After 10 years overseas, Leo Tachibana, the teenage heir to a fashion fortune, returns to Japan for high school … and revenge! His target: Tenma Tsuwabuki, a rich tomboy who once accidentally dunked him in a turtle pond, leaving him with bite marks on his butt and a lifelong turtle phobia. Having grown up handsome, Leo has a simple (well, not so simple) scheme: seduce her and then dump her, leaving her heartbroken! (“I’ve spent the past 10 years working on my masculine charm and angelic smile. They will be my weapons to toy with you. Then I’ll trample and discard you like a used rag!”)
But when Leo tracks down Tenma, he’s in for a surprise: their fortunes have reversed, and once-rich Tenma has lost her family wealth. Although dirt poor, Tenma is as trusting and optimistic as ever, so much so that Leo starts to have misgivings about his original evil scheme. Leo protects Tenma when she gets teased by her super-rich classmates, when she’s harassed by the school’s richest jerk, and when her aunt tries to set her up in an arranged marriage for money. “I won’t let anyone make her cry,” he rationalizes. “That’s reserved for me!” To help with her financial problems, he even offers her a job as his maid. Soon Tenma is cleaning Leo’s house in a maid uniform (no one has parents in this comic) while a confused Leo tries to understand his true feelings. Could he actually want to be … nice to her? And if Tenma is so oblivious she can’t even see that they’re enemies, how could she possibly see that he’s in love?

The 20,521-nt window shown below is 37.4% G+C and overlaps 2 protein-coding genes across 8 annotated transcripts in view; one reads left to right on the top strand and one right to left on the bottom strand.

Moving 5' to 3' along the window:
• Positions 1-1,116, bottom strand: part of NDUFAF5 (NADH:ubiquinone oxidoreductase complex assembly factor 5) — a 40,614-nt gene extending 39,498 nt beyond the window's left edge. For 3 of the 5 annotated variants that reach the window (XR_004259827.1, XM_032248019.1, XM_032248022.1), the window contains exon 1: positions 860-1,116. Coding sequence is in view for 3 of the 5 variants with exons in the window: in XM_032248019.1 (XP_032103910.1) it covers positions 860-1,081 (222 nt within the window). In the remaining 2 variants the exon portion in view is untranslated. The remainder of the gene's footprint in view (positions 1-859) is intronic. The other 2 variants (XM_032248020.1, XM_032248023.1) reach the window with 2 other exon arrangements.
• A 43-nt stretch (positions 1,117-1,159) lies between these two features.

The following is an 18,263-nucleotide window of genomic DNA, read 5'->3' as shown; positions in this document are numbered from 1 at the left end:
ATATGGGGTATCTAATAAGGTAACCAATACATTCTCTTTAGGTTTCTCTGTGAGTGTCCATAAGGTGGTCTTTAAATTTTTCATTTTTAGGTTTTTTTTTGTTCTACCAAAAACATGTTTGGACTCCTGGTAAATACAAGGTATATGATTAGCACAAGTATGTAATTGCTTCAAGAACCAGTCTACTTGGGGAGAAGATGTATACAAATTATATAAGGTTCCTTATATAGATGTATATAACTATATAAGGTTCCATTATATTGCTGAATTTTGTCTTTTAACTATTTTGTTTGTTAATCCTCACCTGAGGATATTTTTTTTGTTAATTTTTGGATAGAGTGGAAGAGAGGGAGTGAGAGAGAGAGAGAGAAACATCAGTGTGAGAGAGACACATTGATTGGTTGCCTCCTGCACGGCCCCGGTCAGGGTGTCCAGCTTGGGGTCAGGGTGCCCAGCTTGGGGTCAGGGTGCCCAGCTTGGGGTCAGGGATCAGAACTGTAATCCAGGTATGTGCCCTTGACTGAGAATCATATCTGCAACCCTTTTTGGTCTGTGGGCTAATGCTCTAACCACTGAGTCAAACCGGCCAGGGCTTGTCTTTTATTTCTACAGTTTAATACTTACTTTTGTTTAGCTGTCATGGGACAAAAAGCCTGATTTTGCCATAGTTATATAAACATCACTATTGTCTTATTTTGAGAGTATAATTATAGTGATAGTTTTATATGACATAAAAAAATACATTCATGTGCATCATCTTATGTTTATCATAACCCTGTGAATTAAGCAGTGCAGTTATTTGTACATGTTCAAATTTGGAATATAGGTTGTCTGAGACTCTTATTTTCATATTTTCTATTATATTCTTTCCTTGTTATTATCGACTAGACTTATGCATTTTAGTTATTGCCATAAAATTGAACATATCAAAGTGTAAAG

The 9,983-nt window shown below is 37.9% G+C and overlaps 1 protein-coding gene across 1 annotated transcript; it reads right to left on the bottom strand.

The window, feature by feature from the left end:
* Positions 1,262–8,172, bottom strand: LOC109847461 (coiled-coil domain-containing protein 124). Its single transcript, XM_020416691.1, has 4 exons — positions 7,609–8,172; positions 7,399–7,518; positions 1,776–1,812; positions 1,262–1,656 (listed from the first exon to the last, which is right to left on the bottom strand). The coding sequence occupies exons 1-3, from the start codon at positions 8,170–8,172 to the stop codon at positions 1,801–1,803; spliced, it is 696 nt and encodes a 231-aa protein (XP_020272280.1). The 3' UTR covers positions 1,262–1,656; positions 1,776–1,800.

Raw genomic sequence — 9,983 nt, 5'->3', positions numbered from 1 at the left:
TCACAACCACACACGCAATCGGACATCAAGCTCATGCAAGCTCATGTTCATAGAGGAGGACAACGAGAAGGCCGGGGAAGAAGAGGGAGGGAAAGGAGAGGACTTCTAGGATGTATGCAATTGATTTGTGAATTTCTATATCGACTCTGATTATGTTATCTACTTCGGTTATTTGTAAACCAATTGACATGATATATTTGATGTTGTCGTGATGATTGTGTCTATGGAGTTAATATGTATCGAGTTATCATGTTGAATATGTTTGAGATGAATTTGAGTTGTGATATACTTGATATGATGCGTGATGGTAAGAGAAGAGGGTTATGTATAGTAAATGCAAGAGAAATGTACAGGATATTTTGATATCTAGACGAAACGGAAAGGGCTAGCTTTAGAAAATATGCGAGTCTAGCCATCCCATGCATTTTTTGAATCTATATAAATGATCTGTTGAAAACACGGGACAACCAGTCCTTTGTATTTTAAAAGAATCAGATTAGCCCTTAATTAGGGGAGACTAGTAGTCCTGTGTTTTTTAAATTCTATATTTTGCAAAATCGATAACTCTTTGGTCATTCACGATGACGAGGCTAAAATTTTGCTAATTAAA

The Young Master’s Revenge starts with a tangle of unlikely plot twists but boils down to a basic shojo romance trope: the mean boy who gradually falls in love with the heroine. By the standards of such manga, it’s comedic and sweet—with Tanaka’s kiddie-cute art, it has to be—though there’s a darker subplot about kidnapping and a cringe-inducing scene when Leo warns Tenma to watch out for creeps (“Just remember, okay? I’m bigger and stronger than you now. The other guys are too. They have the ability to use their strength against you to do things you don’t want.”) The cast of absurdly rich teenagers is a familiar trope, and Leo’s pet shiba inu, disappointingly, doesn’t get to do anything but look cute in a few panels. However, the real problem is the convoluted emotional setup that makes it impossible to take the plot seriously … and, worse, hard to sympathize with the main character, even if his evil thoughts are all in his head.
story and art: Meca Tanaka